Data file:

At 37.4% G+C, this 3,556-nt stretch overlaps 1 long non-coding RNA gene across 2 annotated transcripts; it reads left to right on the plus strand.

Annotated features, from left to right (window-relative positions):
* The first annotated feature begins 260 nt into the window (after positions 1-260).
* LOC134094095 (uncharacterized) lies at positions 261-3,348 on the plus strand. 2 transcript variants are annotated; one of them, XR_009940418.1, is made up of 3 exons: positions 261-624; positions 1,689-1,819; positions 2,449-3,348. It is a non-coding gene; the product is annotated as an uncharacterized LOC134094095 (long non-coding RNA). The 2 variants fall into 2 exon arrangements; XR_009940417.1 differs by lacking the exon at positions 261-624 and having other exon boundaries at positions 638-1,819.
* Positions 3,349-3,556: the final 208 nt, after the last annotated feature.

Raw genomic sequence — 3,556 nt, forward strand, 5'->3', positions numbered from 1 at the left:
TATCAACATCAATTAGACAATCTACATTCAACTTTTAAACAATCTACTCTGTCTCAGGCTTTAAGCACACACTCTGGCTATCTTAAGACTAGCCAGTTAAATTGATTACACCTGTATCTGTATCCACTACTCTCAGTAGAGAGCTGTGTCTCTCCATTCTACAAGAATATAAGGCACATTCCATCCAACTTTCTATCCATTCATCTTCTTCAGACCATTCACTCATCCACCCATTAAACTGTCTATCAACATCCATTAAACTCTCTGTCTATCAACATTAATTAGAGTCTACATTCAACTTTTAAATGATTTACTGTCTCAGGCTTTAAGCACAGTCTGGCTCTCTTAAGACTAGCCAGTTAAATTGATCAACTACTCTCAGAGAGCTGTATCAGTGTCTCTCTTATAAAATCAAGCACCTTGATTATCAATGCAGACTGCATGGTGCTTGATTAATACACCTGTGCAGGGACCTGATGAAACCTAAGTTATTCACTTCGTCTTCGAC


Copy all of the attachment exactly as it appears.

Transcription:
At 37.4% G+C, this 3,556-nt stretch overlaps 1 long non-coding RNA gene across 2 annotated transcripts; it reads left to right on the plus strand.

Annotated features, from left to right (window-relative positions):
* The first annotated feature begins 260 nt into the window (after positions 1-260).
* LOC134094095 (uncharacterized) lies at positions 261-3,348 on the plus strand. 2 transcript variants are annotated; one of them, XR_009940418.1, is made up of 3 exons: positions 261-624; positions 1,689-1,819; positions 2,449-3,348. It is a non-coding gene; the product is annotated as an uncharacterized LOC134094095 (long non-coding RNA). The 2 variants fall into 2 exon arrangements; XR_009940417.1 differs by lacking the exon at positions 261-624 and having other exon boundaries at positions 638-1,819.
* Positions 3,349-3,556: the final 208 nt, after the last annotated feature.

Raw genomic sequence — 3,556 nt, forward strand, 5'->3', positions numbered from 1 at the left:
TATCAACATCAATTAGACAATCTACATTCAACTTTTAAACAATCTACTCTGTCTCAGGCTTTAAGCACACACTCTGGCTATCTTAAGACTAGCCAGTTAAATTGATTACACCTGTATCTGTATCCACTACTCTCAGTAGAGAGCTGTGTCTCTCCATTCTACAAGAATATAAGGCACATTCCATCCAACTTTCTATCCATTCATCTTCTTCAGACCATTCACTCATCCACCCATTAAACTGTCTATCAACATCCATTAAACTCTCTGTCTATCAACATTAATTAGAGTCTACATTCAACTTTTAAATGATTTACTGTCTCAGGCTTTAAGCACAGTCTGGCTCTCTTAAGACTAGCCAGTTAAATTGATCAACTACTCTCAGAGAGCTGTATCAGTGTCTCTCTTATAAAATCAAGCACCTTGATTATCAATGCAGACTGCATGGTGCTTGATTAATACACCTGTGCAGGGACCTGATGAAACCTAAGTTATTCACTTCGTCTTCGAC